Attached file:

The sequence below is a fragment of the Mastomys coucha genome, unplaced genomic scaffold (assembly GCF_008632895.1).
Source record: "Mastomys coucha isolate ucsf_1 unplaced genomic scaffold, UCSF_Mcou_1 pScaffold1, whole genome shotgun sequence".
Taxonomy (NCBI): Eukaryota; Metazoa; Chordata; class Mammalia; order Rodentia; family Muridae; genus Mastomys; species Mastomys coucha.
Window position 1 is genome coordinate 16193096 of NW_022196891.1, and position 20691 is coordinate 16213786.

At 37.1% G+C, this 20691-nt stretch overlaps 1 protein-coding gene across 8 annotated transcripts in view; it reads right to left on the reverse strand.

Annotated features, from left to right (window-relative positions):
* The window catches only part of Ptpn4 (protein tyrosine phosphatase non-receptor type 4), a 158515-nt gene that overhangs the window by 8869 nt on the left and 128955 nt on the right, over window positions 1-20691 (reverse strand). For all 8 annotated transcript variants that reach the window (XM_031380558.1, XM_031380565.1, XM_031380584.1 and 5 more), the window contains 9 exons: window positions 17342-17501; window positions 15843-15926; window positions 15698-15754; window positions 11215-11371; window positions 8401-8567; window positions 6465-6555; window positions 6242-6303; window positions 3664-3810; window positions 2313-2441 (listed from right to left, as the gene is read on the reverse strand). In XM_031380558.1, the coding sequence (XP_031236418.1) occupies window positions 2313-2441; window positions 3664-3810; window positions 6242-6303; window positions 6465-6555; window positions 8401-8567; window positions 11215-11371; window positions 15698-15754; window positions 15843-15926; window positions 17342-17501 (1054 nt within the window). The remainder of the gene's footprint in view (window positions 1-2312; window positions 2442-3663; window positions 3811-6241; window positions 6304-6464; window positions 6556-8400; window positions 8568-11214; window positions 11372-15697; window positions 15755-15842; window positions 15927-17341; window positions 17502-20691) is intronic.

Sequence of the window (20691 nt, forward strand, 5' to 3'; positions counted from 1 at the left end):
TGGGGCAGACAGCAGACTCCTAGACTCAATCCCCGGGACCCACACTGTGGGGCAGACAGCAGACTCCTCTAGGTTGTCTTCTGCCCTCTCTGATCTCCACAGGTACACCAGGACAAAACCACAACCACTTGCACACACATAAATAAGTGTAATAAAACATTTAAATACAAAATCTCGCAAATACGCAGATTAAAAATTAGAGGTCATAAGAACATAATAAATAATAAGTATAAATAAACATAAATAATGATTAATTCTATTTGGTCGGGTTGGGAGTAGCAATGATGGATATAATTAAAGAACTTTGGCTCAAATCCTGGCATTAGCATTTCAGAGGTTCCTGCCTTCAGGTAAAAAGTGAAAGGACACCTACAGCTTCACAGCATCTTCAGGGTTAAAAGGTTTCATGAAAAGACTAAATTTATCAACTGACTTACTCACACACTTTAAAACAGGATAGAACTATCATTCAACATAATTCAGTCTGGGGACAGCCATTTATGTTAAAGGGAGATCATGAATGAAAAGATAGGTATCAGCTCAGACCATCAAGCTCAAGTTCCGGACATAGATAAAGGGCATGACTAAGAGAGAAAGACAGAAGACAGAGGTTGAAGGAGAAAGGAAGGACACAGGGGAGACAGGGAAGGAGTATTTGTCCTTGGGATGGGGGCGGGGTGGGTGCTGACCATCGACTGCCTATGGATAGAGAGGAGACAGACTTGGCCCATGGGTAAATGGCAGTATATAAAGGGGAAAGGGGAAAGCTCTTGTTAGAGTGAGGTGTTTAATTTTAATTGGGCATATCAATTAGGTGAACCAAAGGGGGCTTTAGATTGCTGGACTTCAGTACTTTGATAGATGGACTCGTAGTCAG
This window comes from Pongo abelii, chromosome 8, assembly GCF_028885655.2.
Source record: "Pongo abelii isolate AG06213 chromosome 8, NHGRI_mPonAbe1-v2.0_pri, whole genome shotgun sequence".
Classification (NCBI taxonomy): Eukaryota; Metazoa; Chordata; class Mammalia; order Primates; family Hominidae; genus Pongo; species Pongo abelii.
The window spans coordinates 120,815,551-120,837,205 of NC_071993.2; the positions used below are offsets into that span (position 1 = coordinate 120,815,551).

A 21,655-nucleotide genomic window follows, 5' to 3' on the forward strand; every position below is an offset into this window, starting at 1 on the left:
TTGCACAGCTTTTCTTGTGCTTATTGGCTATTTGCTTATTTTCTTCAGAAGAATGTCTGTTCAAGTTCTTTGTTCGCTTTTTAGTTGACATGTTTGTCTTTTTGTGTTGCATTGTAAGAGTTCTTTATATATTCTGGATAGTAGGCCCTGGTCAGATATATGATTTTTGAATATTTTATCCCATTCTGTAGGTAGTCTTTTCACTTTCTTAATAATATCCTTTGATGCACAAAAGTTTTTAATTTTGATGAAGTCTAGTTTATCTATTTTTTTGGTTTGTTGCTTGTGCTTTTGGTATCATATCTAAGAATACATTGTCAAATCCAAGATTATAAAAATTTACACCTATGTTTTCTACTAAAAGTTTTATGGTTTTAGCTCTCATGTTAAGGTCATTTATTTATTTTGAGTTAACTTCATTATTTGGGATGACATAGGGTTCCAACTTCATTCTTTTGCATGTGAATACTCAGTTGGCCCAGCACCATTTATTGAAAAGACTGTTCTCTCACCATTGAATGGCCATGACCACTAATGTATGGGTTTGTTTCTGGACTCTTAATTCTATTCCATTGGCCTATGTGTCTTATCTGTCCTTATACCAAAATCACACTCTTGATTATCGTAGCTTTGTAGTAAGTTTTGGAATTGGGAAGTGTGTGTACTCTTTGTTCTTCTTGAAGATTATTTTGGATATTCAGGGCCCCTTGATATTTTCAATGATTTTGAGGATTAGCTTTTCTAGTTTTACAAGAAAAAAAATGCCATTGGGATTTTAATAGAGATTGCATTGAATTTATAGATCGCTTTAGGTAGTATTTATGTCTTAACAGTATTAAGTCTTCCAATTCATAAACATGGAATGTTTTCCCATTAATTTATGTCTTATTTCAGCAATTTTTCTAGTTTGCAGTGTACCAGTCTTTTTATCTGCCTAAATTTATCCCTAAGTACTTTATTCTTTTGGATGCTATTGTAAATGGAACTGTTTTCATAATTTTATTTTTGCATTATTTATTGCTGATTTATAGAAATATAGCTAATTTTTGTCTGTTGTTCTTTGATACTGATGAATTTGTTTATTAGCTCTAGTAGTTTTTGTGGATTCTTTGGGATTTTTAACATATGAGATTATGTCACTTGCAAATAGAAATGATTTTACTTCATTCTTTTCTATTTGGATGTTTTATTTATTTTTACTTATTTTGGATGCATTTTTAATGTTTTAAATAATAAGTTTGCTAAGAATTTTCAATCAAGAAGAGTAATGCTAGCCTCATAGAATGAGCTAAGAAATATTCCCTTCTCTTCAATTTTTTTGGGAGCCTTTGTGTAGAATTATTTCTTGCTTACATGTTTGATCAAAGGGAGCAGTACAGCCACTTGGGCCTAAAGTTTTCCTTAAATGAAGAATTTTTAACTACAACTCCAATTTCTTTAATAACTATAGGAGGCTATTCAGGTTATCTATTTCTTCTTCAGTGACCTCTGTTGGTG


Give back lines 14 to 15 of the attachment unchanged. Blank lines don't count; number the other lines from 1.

A 21,655-nucleotide genomic window follows, 5' to 3' on the forward strand; every position below is an offset into this window, starting at 1 on the left:
TTGCACAGCTTTTCTTGTGCTTATTGGCTATTTGCTTATTTTCTTCAGAAGAATGTCTGTTCAAGTTCTTTGTTCGCTTTTTAGTTGACATGTTTGTCTTTTTGTGTTGCATTGTAAGAGTTCTTTATATATTCTGGATAGTAGGCCCTGGTCAGATATATGATTTTTGAATATTTTATCCCATTCTGTAGGTAGTCTTTTCACTTTCTTAATAATATCCTTTGATGCACAAAAGTTTTTAATTTTGATGAAGTCTAGTTTATCTATTTTTTTGGTTTGTTGCTTGTGCTTTTGGTATCATATCTAAGAATACATTGTCAAATCCAAGATTATAAAAATTTACACCTATGTTTTCTACTAAAAGTTTTATGGTTTTAGCTCTCATGTTAAGGTCATTTATTTATTTTGAGTTAACTTCATTATTTGGGATGACATAGGGTTCCAACTTCATTCTTTTGCATGTGAATACTCAGTTGGCCCAGCACCATTTATTGAAAAGACTGTTCTCTCACCATTGAATGGCCATGACCACTAATGTATGGGTTTGTTTCTGGACTCTTAATTCTATTCCATTGGCCTATGTGTCTTATCTGTCCTTATACCAAAATCACACTCTTGATTATCGTAGCTTTGTAGTAAGTTTTGGAATTGGGAAGTGTGTGTACTCTTTGTTCTTCTTGAAGATTATTTTGGATATTCAGGGCCCCTTGATATTTTCAATGATTTTGAGGATTAGCTTTTCTAGTTTTACAAGAAAAAAAATGCCATTGGGATTTTAATAGAGATTGCATTGAATTTATAGATCGCTTTAGGTAGTATTTATGTCTTAACAGTATTAAGTCTTCCAATTCATAAACATGGAATGTTTTCCCATTAATTTATGTCTTATTTCAGCAATTTTTCTAGTTTGCAGTGTACCAGTCTTTTTATCTGCCTAAATTTATCCCTAAGTACTTTATTCTTTTGGATGCTATTGTAAATGGAACTGTTTTCATAATTTTATTTTTGCATTATTTATTGCTGATTTATAGAAATATAGCTAATTTTTGTCTGTTGTTCTTTGATACTGATGAATTTGTTTATTAGCTCTAGTAGTTTTTGTGGATTCTTTGGGATTTTTAACATATGAGATTATGTCACTTGCAAATAGAAATGATTTTACTTCATTCTTTTCTATTTGGATGTTTTATTTATTTTTACTTATTTTGGATGCATTTTTAATGTTTTAAATAATAAGTTTGCTAAGAATTTTCAATCAAGAAGAGTAATGCTAGCCTCATAGAATGAGCTAAGAAATATTCCCTTCTCTTCAATTTTTTTGGGAGCCTTTGTGTAGAATTATTTCTTGCTTACATGTTTGATCAAAGGGAGCAGTACAGCCACTTGGGCCTAAAGTTTTCCTTAAATGAAGAATTTTTAACTACAACTCCAATTTCTTTAATAACTATAGGAGGCTATTCAGGTTATCTATTTCTTCTTCAGTGACCTCTGTTGGTG